A high-profile online fundraising competition to benefit charities with programs designed to fight unemployment raised more than $1.2-million, with an 81-year-old job-training group taking first prize and a two-year-old nonprofit that connects college graduates with start-up businesses coming in second.
The charities were among 74 groups that competed for donations from the public and for $250,000 more in grants from the Skoll Foundation, which sponsored the “JobRaising” challenge along with the Huffington Post and Crowdrise.
The challenge is the latest stab by a foundation at using grant money to inspire ordinary Americans to give online.
In 2009, the Case and W.K. Kellogg foundations put up $225,000 through America’s Giving Challenge, which raised $1.9-million from 82,000 people.
The JobRaising challenge brought in nearly 4,000 donations from the public, 82 percent of which were less than $100. The winning charity, JVS Los Angeles, which runs 18 training and counseling centers in Southern California, received $254,100, followed by Venture for America, which brought in $253,205.
JVS will also get $150,000 from Skoll, while the second- and third-place winners will receive smaller prizes.
Neither of the top groups had much previous experience in mobilizing people to give money online through a competition.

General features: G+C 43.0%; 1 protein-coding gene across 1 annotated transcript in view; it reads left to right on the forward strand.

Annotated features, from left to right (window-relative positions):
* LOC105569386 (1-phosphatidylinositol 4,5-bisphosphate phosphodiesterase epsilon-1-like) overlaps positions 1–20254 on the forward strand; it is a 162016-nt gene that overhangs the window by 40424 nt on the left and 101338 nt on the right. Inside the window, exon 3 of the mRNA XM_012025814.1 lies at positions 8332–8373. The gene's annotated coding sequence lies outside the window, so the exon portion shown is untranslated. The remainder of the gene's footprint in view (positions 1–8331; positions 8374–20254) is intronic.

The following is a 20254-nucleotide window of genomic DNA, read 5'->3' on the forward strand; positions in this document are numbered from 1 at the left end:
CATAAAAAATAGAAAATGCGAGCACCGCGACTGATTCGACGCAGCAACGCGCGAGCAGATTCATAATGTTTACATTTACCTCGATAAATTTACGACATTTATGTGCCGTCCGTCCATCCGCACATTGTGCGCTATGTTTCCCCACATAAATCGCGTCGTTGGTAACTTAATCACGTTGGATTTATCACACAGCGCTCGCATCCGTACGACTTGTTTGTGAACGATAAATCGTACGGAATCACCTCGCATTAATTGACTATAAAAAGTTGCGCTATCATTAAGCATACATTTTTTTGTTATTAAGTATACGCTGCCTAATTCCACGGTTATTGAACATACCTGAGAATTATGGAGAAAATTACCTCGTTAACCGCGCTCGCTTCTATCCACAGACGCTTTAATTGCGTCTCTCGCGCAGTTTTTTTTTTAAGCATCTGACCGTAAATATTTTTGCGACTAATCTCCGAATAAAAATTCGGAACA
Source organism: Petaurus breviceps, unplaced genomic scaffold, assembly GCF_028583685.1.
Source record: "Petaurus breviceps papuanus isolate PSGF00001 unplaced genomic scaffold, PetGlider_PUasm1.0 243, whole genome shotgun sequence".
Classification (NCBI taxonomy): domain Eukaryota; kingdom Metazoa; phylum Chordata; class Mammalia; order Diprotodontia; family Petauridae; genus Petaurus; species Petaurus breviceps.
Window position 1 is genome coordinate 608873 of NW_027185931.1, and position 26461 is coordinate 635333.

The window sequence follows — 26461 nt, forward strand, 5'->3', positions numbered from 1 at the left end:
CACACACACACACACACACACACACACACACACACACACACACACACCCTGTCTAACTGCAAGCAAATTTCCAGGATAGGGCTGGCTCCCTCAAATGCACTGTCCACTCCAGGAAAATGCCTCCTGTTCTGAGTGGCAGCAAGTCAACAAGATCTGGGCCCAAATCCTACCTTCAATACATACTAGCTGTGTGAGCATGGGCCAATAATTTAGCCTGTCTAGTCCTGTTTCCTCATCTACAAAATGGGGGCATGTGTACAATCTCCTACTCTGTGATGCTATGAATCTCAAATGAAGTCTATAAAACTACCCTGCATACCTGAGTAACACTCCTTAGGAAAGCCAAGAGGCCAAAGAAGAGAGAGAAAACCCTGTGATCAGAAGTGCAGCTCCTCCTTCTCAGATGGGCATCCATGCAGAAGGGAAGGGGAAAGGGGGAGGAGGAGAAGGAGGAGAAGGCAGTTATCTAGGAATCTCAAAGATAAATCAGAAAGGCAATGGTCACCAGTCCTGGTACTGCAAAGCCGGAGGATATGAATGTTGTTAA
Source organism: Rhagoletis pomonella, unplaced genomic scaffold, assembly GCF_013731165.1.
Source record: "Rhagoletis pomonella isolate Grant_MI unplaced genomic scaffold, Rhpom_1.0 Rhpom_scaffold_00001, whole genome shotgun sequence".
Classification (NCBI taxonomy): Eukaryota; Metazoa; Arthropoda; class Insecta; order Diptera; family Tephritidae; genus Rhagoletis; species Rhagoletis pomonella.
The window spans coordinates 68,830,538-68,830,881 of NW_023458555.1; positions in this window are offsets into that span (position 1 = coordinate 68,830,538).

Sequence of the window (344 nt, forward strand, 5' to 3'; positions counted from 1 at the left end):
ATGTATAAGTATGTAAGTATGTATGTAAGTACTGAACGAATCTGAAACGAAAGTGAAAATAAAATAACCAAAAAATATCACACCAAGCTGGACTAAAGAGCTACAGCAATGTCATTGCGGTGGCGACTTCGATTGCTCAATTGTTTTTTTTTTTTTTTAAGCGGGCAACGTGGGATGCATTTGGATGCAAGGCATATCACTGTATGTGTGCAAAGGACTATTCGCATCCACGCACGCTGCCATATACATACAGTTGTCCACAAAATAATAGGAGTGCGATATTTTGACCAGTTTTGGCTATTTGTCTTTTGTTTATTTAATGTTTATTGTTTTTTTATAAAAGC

Randy Lapin, chief philanthropy officer at JVS, said JobRaising challenge provided a fresh way to inspire supporters to give and encourage them to ask people they know to give.
“You can only do so many chicken dinners,” he said.
His group’s pitch to its supporters was simple: Your $10 can help JVS win $150,000, the top prize from the Skoll Foundation.
Although such online fundraising is often thought of as a way to attract young donors, JVS’s first gift through the competition came from a board member in his early 80s, Mr. Lapin said.
A Timely Mission
While JVS has 250 full-time staff members and a $16-million budget, the second-place group, Venture for America, employs just nine people and has a budget this year of $1.3-million.
Andrew Yang, the charity’s founder, said he believes the group was able to attract so many gifts—most of them from first-time donors recruited by a dedicated group of supporters—in part because of the timeliness of its mission.
Started in 2010, the nonprofit operates a little like Teach for America but for start-up businesses, placing top college graduates in two-year posts with new and growing companies across the United States.
Like Mr. Lapin, Mr. Yang said the prizes from Skoll helped unlock gifts from the public.
Said Mr. Yang, “If you tell a donor that if they donate through this mechanism, there is a very good chance that their money will be essentially doubled, that’s very compelling.”